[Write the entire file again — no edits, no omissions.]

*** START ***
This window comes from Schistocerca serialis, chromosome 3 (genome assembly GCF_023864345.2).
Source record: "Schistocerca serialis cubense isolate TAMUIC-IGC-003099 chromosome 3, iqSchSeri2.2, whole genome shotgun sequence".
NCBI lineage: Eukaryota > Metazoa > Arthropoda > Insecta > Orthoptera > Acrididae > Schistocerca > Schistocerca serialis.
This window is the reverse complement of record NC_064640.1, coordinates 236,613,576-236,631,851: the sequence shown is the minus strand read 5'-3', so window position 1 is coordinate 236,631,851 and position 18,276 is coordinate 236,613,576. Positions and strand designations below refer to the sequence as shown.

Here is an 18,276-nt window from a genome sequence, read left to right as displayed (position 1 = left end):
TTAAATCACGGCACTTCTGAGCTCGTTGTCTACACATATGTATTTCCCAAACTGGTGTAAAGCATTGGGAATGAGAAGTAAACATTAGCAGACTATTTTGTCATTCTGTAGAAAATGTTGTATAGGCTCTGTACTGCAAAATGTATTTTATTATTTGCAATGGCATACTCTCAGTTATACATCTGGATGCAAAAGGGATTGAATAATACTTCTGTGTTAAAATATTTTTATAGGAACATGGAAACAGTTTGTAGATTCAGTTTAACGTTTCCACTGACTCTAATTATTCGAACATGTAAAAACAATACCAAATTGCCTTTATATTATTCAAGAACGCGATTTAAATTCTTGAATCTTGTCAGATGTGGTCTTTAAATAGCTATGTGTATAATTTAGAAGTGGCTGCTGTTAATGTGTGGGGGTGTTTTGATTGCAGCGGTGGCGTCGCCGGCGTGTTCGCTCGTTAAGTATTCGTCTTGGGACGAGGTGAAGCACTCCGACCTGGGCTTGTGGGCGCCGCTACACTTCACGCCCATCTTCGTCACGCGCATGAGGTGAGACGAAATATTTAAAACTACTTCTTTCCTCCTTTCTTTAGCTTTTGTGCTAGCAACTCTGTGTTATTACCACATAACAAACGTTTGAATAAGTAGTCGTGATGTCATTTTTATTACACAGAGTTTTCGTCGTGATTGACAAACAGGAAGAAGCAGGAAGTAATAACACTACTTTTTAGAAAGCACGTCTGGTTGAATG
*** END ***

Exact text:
This window comes from Schistocerca serialis, chromosome 3 (genome assembly GCF_023864345.2).
Source record: "Schistocerca serialis cubense isolate TAMUIC-IGC-003099 chromosome 3, iqSchSeri2.2, whole genome shotgun sequence".
NCBI lineage: Eukaryota > Metazoa > Arthropoda > Insecta > Orthoptera > Acrididae > Schistocerca > Schistocerca serialis.
This window is the reverse complement of record NC_064640.1, coordinates 236,613,576-236,631,851: the sequence shown is the minus strand read 5'-3', so window position 1 is coordinate 236,631,851 and position 18,276 is coordinate 236,613,576. Positions and strand designations below refer to the sequence as shown.

Here is an 18,276-nt window from a genome sequence, read left to right as displayed (position 1 = left end):
TTAAATCACGGCACTTCTGAGCTCGTTGTCTACACATATGTATTTCCCAAACTGGTGTAAAGCATTGGGAATGAGAAGTAAACATTAGCAGACTATTTTGTCATTCTGTAGAAAATGTTGTATAGGCTCTGTACTGCAAAATGTATTTTATTATTTGCAATGGCATACTCTCAGTTATACATCTGGATGCAAAAGGGATTGAATAATACTTCTGTGTTAAAATATTTTTATAGGAACATGGAAACAGTTTGTAGATTCAGTTTAACGTTTCCACTGACTCTAATTATTCGAACATGTAAAAACAATACCAAATTGCCTTTATATTATTCAAGAACGCGATTTAAATTCTTGAATCTTGTCAGATGTGGTCTTTAAATAGCTATGTGTATAATTTAGAAGTGGCTGCTGTTAATGTGTGGGGGTGTTTTGATTGCAGCGGTGGCGTCGCCGGCGTGTTCGCTCGTTAAGTATTCGTCTTGGGACGAGGTGAAGCACTCCGACCTGGGCTTGTGGGCGCCGCTACACTTCACGCCCATCTTCGTCACGCGCATGAGGTGAGACGAAATATTTAAAACTACTTCTTTCCTCCTTTCTTTAGCTTTTGTGCTAGCAACTCTGTGTTATTACCACATAACAAACGTTTGAATAAGTAGTCGTGATGTCATTTTTATTACACAGAGTTTTCGTCGTGATTGACAAACAGGAAGAAGCAGGAAGTAATAACACTACTTTTTAGAAAGCACGTCTGGTTGAATG